Accessible- Our meal kits are sold from partner orgs in food deserts, cutting the distance to fresh food in half.
Nutritious- Adriana, EatWell’s 2 star Michelin chef, designs healthy recipes that kids want to eat, with 50% less sodium and sugar than fast food and 1/3 as much fat, ensuring happy bellies and healthy bodies!
Our vision is that EatWell becomes the platform partner to support community efforts to solve the problem of food deserts. A map app indicates where EatWell meals are available. Community employees become neighborhood owners of food businesses. Community organization partners expand their services and profit share.
Bypassing the disruption and cost of developing a grocery store, EatWell supports local control of a new food distribution ecosystem, where all share in the values and health benefits.
Which dimensions of the challenge does your solution most closely address?
Where is your solution team headquartered?Boston, MA, USA
Select one of the below:
New business model or process
Describe what makes your solution innovative.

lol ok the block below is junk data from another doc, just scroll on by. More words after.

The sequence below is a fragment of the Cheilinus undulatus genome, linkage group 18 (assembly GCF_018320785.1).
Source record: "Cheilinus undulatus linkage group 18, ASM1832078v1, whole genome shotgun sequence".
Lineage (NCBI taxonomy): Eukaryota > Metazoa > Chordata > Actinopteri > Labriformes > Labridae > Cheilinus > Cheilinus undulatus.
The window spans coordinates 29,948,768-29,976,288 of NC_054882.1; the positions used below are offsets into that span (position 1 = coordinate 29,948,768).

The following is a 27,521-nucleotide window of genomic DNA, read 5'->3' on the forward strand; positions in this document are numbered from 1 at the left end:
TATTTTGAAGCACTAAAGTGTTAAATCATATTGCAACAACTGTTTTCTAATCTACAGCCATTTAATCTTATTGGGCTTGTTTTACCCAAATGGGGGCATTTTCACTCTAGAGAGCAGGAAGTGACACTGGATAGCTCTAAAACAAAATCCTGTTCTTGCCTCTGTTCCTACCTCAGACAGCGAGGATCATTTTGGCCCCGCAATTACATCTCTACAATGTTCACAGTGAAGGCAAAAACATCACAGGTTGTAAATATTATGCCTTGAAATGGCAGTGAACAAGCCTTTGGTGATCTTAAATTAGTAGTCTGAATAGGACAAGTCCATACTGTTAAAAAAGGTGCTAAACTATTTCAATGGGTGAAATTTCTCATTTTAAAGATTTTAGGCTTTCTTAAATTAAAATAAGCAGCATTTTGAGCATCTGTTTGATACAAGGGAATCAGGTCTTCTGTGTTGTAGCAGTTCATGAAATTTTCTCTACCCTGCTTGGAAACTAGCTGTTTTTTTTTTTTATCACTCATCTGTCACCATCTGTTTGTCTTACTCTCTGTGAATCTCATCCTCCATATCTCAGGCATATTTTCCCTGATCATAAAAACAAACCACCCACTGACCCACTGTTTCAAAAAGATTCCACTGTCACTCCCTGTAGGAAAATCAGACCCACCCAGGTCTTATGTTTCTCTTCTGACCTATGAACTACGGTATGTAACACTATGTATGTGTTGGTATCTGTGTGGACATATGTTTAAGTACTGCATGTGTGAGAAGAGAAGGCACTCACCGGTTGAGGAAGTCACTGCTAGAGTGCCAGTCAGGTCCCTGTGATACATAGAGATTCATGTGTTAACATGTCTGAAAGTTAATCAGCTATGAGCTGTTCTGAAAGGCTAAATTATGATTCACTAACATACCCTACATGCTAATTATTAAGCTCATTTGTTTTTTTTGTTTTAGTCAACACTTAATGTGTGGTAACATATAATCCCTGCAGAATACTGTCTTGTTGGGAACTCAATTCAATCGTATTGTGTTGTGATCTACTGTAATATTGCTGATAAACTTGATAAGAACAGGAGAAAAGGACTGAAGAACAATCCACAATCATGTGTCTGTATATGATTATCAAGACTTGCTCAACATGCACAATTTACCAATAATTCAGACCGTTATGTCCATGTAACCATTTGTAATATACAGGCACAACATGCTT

EatWell leverages neighborhood partnerships and lean processes to support local food distribution:
The high cost last-mile delivery is a barrier that most meal kit companies cannot overcome. The marketing, subscription model and high-income target customer are consequences of the costs associated with this delivery approach. In contrast, EatWell's community partnership strategy leverages their space and access to food-insecure families, to offer them improved food choices at lower prices than grocery stores.
As a result EatWell can also offer low-waste packaging compared to other meal kit companies. Our meals can be sold at distribution sites without need of refrigeration and with low spoilage.